finishing touch post-mortem

In light of the recent popularity for Rogue weapon, I thought it would be a good time to share the first Hearthstone card that I made. It was submitted with my Blizzard internship application last November. Here it is:


It’s a Rogue weapon that provides some decent board clear that requires prior setup and a significant health sacrifice. Like many trademark Rogue plays, it provides a wide tempo swing in a short amount of time. And if Legendary weapons existed, I would want this to be one of them.

The design initially started in the interests of many /r/Hearthstone readers: a new Rogue weapon and Rogue board clear. But Finishing Touch is really a correction of a lot of design problems that pre-nerf Blade Flurry had, reflected in its inherint health cost and minion limit. It keeps the Rogue player thinking many turns ahead and appropriating their means to maximizing the situation (their class Combo keyword reflects this theme, too). These kinds of plays are tenants of the Rogue class.

Below are my thoughts on the final card, with additional reflection on the strengths and weaknesses of my submitted application.

Finishing Touch’s greatest strength is in its theme and flavor, and I was sure to emphasize this. This is a Rogue flanking a weakened and dazed platoon of minions, sealing their death one at a time but quick enough that none of them can react. The familiar DPS fantasy of a “critical hit” is captured in the double damage condition, and the ability to attack each time the weapon kills is similar to “getting the reset” mechanics that assassins have in RPGs and MOBAs.

I pitched the card in a four-step manner, breaking down the four main mechanics of the card in the order the player will prioritize their goals. My hero may attack again? On a 4-duraiblity card? Cool, how? Ah, if this kills a minion. But the weapon only has two attack- how is that going to kill anything? When it deals double damage to damaged enemy minions, I will have a better chance of killing a minion, letting my hero attack again to possibly clear a board. I thought it was a clever (albeit obtuse) way to pitch how a player would strategically think about using Finishing Touch.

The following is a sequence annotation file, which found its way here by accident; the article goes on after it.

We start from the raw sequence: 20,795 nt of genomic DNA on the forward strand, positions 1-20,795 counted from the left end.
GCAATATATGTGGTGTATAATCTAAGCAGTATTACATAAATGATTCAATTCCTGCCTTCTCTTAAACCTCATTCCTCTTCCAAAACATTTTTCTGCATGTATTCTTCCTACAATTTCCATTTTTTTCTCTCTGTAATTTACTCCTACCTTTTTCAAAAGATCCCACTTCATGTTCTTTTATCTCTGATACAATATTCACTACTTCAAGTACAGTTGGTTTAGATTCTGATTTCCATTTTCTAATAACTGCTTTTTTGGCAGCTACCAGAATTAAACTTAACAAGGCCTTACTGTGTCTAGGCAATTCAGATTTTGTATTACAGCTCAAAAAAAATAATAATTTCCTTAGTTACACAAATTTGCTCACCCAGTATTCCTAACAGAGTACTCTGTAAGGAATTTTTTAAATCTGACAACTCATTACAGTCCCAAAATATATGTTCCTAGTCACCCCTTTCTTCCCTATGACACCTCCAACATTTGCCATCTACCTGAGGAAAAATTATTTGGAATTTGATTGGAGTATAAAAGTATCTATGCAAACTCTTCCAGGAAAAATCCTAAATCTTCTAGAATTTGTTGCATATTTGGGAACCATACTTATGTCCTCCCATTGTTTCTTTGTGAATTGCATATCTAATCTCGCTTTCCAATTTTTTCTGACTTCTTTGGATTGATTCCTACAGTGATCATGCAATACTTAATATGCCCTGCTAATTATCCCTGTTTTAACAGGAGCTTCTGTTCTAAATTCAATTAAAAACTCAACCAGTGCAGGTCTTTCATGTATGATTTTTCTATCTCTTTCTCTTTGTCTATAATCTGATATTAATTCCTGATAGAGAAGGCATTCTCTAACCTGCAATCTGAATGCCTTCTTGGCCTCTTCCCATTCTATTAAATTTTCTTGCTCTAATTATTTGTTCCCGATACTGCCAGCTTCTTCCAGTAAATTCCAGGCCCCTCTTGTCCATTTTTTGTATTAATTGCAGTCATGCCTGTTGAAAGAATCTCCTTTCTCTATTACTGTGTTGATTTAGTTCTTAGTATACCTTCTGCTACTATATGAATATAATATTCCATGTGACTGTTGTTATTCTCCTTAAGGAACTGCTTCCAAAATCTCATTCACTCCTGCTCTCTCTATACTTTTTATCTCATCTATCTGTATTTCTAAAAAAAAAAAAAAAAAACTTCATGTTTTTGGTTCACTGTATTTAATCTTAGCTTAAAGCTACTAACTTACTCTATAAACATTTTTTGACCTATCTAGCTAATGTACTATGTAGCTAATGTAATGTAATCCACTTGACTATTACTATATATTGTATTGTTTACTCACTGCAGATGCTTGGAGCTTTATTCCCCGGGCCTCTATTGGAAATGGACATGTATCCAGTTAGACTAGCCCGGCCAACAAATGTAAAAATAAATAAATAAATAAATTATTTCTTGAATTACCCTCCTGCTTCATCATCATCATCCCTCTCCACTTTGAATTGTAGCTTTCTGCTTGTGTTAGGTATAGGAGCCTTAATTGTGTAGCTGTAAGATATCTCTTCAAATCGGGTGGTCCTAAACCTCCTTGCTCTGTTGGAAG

Balancing the card was tricky. The first version of the card had an Execute functionality to kill damaged enemy minions and it only had 1 Attack. I decided against this because “Execute” is inherently a more binary mechanic- either you establish the condition to kill or you don’t. Double damage allows leeway not only for damage buffs but also the possibility for under compensation, missing the kill because the player could not perfectly prepare their success and subsequently gating power against tougher minions behind damage buffs. And the 1 attack of the card narrowed use for the player as well, making it a dead draw against a full, healthy board with no activators and providing for limited taunt-clearing use while pushing for lethal. To the player, it was either get the Execute or don’t bother attacking. When the player is given an attack of 2 that more quickly could scale via double damage, the card becomes more reliable as the board clear the card is able to provide can be more often expected and planned around by both the opponent and the player.